Target heart rates for fitness and heart health need a change, says Ohio State University Medical Center cardiologist Martha Gulati.
Exercise intensity should be high enough to help your health but not so high it endangers your health.
Widely accepted standard calculations used over the past 40 years were based on male-only studies.
But “women are not small men,” Gulati says. Women have a different exercise capacity that should be measured using a gender-specific formula.
Gulati developed one in 2010 based on a study of 5,437 healthy Chicago-area women ages 30 and older. It tells women to take 88% of their age and subtract it from 206 to find their maximum heart rate.
Using the right calculation makes a big difference, explains Julie Ramos, a cardiologist at Montefiore Medical Center in New York City.
At the gym, target heart rates help determine how hard you need to exercise to achieve an aerobic workout or stay in the fat-burning zone.
In the doctor’s office, it shows that women who can’t reach the old target heart rate are not at as high a risk for cardiac events and death as men who can’t reach their targets.
But some fitness experts don’t think the new formula is much of a game-changer.
Asked what the new rate means when women go to the gym, Carl Foster, past president of the American College of Sports Medicine, said, “Absolutely nothing.”
The old formula (220 minus age) was “an average of averages,” explains Foster. Everyone knew it was not very good, but it was a starting point.
And it did offer “a very quick way for us to get in the ballpark,” says Walter Thompson, a Georgia State University regents’ professor in kinesiology and health and the senior editor of the ACSM’s Guidelines for Exercise Testing and Prescription, 8th Edition.
Missouri State University professor Barbara Bushman, who is also an ACSM spokeswoman, allows that target heart rate formulas can be useful but says two other tests are better.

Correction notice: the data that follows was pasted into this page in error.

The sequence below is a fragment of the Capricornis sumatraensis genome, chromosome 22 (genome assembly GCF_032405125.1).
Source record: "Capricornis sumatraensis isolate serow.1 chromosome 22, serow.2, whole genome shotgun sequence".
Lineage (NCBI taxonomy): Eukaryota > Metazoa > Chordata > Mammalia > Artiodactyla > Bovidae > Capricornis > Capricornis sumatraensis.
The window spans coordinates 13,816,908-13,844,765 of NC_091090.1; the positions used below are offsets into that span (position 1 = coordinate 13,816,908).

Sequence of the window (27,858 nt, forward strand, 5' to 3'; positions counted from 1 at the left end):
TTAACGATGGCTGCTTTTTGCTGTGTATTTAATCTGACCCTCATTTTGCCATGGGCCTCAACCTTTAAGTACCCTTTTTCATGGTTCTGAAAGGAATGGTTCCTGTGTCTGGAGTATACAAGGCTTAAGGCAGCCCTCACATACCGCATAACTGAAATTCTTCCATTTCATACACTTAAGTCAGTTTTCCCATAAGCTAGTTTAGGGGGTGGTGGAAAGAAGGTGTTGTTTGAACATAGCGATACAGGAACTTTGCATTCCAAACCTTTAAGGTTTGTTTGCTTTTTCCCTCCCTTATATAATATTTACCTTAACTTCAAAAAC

You assess how hard you’re working based on how you feel in the perceived exertion test. “Moderate” is good. Unless you’re an athlete, make “sort of hard” your upper limit, Foster advises.
Your breathing is the telltale clue in the talk test. Ideally, you should be able to speak in complete sentences without breathing hard.
At the right intensity, Bushman says you should be able to talk comfortably but not sing.
Women who can’t reach their target heart rate using the old formula should talk to their doctors about the new rates for women. But don’t assume the doctor knows about this, Ramos cautions.
“Most practitioners may not even be aware of the new studies.”
Dig out your calculator. While “206 minus 88% of your age” may not be as simple to use as the old formula, Gulati says you need only to use your calculator to figure it out on your birthday.
Soon she hopes to have an iPhone app that will make calculating women’s target heart rates easy and fast.
Say you’re 50. Subtract 50 from 220 and you get 170, your estimated maximum heart rate. 70% of 170 (119) is the floor and 85% of 170 (145) is the ceiling of your target heart range, and when you work out, you’ll aim for a target heart rate of between 119 and 145 beats per minute. Gulati’s new formula is based on a study of 5,437 healthy Chicago-area women aged 30 and older. Women multiply their age by 0.88 (to find 88% of their age) and subtract that number from 206 (instead of 220) to find the maximum heart rate for women that age. Then multiply that maximum by 70% to 85% to find your target heart rate range floor and ceiling. A closer look for women Say you’re 50 and female. Subtract 44 (88% of your 50) from 206 and you get 162, your maximum heart rate. 70% of 162 (113) is the floor and 85% is (138) is the ceiling of your target heart rate range, so your workout heart rate will range from 113 to 138 beats per minute.
By Peggy J. Noonan. For original article, click here.
J. Kyle Mathews, MD
Plano OB Gyn Assoicates
Plano Urogynecology Associates